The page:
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The Three Pure Precepts

Welcome to My Green Vermont - A Blog by Eulalia Benejam Cobb.
By Eulalia Benejam Cobb


This is not a self portrait, and not just because of the hair: I would no more trap a spider under a glass in order to release it outside than I would slather my bare feet with honey and walk into a nest of fire ants. Tiny spiders with skinny legs I can tolerate, but if I’m sitting reading and minding my own business and a mouse-sized wolf spider scuttles by, instead of rushing to get a glass I run to get the broom and beat the poor creature until it curls up its eight legs and expires. I can’t even bear to pick up the remains with a tissue prior to flushing them down the toilet, but sweep them into my dust pan, keeping fingers well out of the way.

I feel guilty about my inability to save the wolf spiders that visit my house in the summer and fall, and I admire my brave friends who piously trap and release them into their proper habitat, there to get on with their little spider lives. Saving the many beings is clearly beyond my reach. But I can save some beings—I’m thinking about the grass snakes, the occasional toad, and the myriad anonymous insects that thrive in the long grass of my tiny backyard, which gets mowed only once a year. I hope that providing these creatures with a cozy home compensates a bit for my frequent arachnicides.

Renouncing all evil is also not in the cards for me. I will go to my grave being overly critical of my fellow humans, intolerant of their weaknesses, irritated by…well, their humanity. But I can try to keep my criticisms and irritations to myself, cultivating the pause between stimulus (a speech that goes on three minutes longer than it should) and response (eye roll followed by audible snort) that allows kindness to do its work.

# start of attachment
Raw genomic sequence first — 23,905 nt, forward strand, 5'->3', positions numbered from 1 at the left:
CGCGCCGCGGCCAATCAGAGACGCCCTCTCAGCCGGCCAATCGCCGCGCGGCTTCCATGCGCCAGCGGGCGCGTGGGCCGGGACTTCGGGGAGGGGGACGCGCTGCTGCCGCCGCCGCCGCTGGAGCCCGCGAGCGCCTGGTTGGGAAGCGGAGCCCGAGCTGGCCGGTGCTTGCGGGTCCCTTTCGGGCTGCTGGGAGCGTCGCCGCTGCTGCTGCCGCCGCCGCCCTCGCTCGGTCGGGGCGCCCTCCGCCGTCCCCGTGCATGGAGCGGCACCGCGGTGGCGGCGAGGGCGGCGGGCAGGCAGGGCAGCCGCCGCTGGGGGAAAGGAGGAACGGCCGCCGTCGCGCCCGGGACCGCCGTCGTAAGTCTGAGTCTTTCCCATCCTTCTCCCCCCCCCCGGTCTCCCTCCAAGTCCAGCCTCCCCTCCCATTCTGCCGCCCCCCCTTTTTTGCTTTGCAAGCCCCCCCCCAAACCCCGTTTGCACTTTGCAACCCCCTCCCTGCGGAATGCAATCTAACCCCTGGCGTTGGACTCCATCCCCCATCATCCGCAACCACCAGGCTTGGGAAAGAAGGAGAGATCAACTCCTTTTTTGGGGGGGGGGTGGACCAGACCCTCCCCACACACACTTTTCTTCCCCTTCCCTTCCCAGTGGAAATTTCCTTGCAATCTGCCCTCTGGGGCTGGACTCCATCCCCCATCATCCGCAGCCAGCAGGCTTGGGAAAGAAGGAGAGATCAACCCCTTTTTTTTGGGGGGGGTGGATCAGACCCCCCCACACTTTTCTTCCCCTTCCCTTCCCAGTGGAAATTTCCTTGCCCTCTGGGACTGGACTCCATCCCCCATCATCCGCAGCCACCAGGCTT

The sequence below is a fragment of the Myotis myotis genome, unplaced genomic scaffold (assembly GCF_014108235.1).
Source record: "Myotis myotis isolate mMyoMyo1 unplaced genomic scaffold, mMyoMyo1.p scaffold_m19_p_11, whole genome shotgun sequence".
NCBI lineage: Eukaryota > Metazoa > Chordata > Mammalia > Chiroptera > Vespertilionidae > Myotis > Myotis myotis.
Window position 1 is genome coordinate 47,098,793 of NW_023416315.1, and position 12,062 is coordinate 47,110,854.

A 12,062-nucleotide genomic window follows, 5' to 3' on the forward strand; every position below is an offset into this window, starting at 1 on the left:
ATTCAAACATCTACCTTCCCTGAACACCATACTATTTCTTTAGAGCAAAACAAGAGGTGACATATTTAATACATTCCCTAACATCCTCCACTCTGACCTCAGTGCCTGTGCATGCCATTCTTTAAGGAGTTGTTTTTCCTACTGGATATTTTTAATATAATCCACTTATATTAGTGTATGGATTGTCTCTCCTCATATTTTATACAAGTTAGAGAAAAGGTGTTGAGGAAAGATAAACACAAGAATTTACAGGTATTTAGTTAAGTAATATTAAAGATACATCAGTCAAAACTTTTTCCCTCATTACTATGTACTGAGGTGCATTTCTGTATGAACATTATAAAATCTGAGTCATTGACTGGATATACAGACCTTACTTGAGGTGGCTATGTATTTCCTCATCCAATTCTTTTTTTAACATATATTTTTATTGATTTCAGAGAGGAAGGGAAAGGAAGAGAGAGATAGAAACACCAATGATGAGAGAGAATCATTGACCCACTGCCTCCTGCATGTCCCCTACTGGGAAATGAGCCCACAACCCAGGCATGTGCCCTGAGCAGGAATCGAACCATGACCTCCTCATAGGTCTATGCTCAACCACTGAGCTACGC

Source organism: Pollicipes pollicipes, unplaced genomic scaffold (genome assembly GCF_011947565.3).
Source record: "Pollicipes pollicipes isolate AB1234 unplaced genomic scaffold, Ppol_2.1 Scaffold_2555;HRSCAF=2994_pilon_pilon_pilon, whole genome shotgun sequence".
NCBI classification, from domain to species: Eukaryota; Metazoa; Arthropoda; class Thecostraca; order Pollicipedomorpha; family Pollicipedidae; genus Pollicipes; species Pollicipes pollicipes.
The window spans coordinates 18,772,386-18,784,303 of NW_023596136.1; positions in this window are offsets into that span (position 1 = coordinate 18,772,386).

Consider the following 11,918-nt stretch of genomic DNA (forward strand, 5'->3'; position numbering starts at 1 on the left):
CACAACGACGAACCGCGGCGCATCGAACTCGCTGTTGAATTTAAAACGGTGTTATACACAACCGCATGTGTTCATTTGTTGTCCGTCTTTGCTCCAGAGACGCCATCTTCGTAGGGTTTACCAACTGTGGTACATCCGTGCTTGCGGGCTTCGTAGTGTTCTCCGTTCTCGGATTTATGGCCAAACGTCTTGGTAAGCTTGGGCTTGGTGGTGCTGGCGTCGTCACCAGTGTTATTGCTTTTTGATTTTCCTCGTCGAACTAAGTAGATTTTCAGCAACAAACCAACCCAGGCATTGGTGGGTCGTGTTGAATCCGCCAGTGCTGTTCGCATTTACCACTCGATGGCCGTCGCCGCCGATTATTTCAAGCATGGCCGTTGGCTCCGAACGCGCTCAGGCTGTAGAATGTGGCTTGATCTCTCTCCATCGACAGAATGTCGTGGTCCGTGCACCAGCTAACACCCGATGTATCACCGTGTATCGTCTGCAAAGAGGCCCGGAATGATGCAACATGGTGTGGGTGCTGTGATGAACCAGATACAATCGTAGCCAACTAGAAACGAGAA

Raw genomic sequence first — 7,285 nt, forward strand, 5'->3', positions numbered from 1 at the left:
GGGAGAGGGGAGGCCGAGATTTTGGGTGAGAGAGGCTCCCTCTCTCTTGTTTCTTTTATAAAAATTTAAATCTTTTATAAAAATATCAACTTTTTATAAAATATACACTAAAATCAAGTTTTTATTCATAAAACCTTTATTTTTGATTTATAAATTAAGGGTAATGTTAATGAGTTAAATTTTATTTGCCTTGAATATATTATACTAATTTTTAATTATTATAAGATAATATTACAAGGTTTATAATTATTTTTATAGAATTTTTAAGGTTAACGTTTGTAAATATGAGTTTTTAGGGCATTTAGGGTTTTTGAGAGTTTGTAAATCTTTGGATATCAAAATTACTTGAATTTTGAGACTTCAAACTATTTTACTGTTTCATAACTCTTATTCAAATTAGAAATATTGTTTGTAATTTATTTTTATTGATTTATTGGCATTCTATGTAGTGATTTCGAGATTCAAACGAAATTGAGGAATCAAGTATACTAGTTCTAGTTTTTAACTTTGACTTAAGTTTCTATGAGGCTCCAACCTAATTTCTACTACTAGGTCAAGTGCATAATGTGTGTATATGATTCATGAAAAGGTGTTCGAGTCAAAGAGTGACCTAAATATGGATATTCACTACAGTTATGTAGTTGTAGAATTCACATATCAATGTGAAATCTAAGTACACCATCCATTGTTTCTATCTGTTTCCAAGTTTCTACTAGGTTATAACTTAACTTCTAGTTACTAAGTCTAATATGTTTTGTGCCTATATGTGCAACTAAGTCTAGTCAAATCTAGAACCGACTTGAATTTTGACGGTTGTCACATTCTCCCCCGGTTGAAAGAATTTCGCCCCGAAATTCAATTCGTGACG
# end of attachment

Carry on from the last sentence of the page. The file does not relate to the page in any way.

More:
As for practicing all good, I read about José Andrés and his World Central Kitchen and think, that is what doing good looks like—and any virtuous intentions on my part seem pitiful and worthless. I can’t leave my retirement community and go off to feed the starving children of Gaza. Aside from contributing pitiful amounts of money to worthy NGOs, there are few ways I can help. But when I buy a loaf of bread, if I choose (and can afford) a loaf baked by a local baker, made with organic grain grown by a nearby farmer, with that small act, done mindfully, I am practicing the good.

And I haven’t given up on spiders. As the weather warms, I plan to keep a glass handy. I will start with the wee delicate not scary ones and work my way gradually to more disturbing specimens. And perhaps with luck and the help of Saint Felix, patron saint of spiders, I will make the shift from arachnophobia to arachnophilia. I’ll let you know how it goes.

4 Responses

  1. Wonderful, Lali. Thank you! This morning after CUP, I heard Doug Tallamy, “Homegrown National Park.” Your kindness to the creatures, aside from the spiders, is just what he is espousing!

  2. So true and right on! Inspired happy signs of recognition and chuckle. What we can do is think globally and act locally…with kindness as much as we can on any given day. Thank you!

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